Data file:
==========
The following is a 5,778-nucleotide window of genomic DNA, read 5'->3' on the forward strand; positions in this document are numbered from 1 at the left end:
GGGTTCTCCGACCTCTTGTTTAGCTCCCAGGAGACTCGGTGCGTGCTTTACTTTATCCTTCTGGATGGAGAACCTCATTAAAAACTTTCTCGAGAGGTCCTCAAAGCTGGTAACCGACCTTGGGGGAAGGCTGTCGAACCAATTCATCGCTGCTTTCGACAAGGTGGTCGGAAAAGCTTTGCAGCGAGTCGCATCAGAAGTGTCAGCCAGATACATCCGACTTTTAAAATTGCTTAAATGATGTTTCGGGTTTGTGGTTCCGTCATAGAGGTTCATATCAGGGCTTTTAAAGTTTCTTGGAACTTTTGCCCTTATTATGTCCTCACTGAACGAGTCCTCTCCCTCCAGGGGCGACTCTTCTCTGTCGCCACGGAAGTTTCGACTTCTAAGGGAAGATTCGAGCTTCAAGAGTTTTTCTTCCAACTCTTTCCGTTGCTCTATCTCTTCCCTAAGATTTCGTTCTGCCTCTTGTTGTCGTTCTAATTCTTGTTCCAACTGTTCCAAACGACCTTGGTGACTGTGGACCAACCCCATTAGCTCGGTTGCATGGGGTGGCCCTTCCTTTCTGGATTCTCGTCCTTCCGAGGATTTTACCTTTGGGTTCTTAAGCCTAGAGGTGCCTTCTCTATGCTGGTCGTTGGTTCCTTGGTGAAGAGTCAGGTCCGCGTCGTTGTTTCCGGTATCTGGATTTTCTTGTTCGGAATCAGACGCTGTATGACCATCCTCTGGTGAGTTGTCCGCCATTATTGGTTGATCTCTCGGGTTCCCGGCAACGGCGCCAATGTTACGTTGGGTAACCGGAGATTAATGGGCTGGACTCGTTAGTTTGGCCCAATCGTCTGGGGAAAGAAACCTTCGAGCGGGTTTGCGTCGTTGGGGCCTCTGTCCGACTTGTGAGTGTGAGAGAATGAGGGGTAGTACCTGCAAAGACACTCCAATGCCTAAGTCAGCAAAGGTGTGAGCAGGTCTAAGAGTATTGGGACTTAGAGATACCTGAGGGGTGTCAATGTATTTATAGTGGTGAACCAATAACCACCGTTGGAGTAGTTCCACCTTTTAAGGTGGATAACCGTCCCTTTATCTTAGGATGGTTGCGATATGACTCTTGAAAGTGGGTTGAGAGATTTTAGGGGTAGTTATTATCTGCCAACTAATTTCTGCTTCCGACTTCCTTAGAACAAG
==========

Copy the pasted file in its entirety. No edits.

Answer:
The following is a 5,778-nucleotide window of genomic DNA, read 5'->3' on the forward strand; positions in this document are numbered from 1 at the left end:
GGGTTCTCCGACCTCTTGTTTAGCTCCCAGGAGACTCGGTGCGTGCTTTACTTTATCCTTCTGGATGGAGAACCTCATTAAAAACTTTCTCGAGAGGTCCTCAAAGCTGGTAACCGACCTTGGGGGAAGGCTGTCGAACCAATTCATCGCTGCTTTCGACAAGGTGGTCGGAAAAGCTTTGCAGCGAGTCGCATCAGAAGTGTCAGCCAGATACATCCGACTTTTAAAATTGCTTAAATGATGTTTCGGGTTTGTGGTTCCGTCATAGAGGTTCATATCAGGGCTTTTAAAGTTTCTTGGAACTTTTGCCCTTATTATGTCCTCACTGAACGAGTCCTCTCCCTCCAGGGGCGACTCTTCTCTGTCGCCACGGAAGTTTCGACTTCTAAGGGAAGATTCGAGCTTCAAGAGTTTTTCTTCCAACTCTTTCCGTTGCTCTATCTCTTCCCTAAGATTTCGTTCTGCCTCTTGTTGTCGTTCTAATTCTTGTTCCAACTGTTCCAAACGACCTTGGTGACTGTGGACCAACCCCATTAGCTCGGTTGCATGGGGTGGCCCTTCCTTTCTGGATTCTCGTCCTTCCGAGGATTTTACCTTTGGGTTCTTAAGCCTAGAGGTGCCTTCTCTATGCTGGTCGTTGGTTCCTTGGTGAAGAGTCAGGTCCGCGTCGTTGTTTCCGGTATCTGGATTTTCTTGTTCGGAATCAGACGCTGTATGACCATCCTCTGGTGAGTTGTCCGCCATTATTGGTTGATCTCTCGGGTTCCCGGCAACGGCGCCAATGTTACGTTGGGTAACCGGAGATTAATGGGCTGGACTCGTTAGTTTGGCCCAATCGTCTGGGGAAAGAAACCTTCGAGCGGGTTTGCGTCGTTGGGGCCTCTGTCCGACTTGTGAGTGTGAGAGAATGAGGGGTAGTACCTGCAAAGACACTCCAATGCCTAAGTCAGCAAAGGTGTGAGCAGGTCTAAGAGTATTGGGACTTAGAGATACCTGAGGGGTGTCAATGTATTTATAGTGGTGAACCAATAACCACCGTTGGAGTAGTTCCACCTTTTAAGGTGGATAACCGTCCCTTTATCTTAGGATGGTTGCGATATGACTCTTGAAAGTGGGTTGAGAGATTTTAGGGGTAGTTATTATCTGCCAACTAATTTCTGCTTCCGACTTCCTTAGAACAAG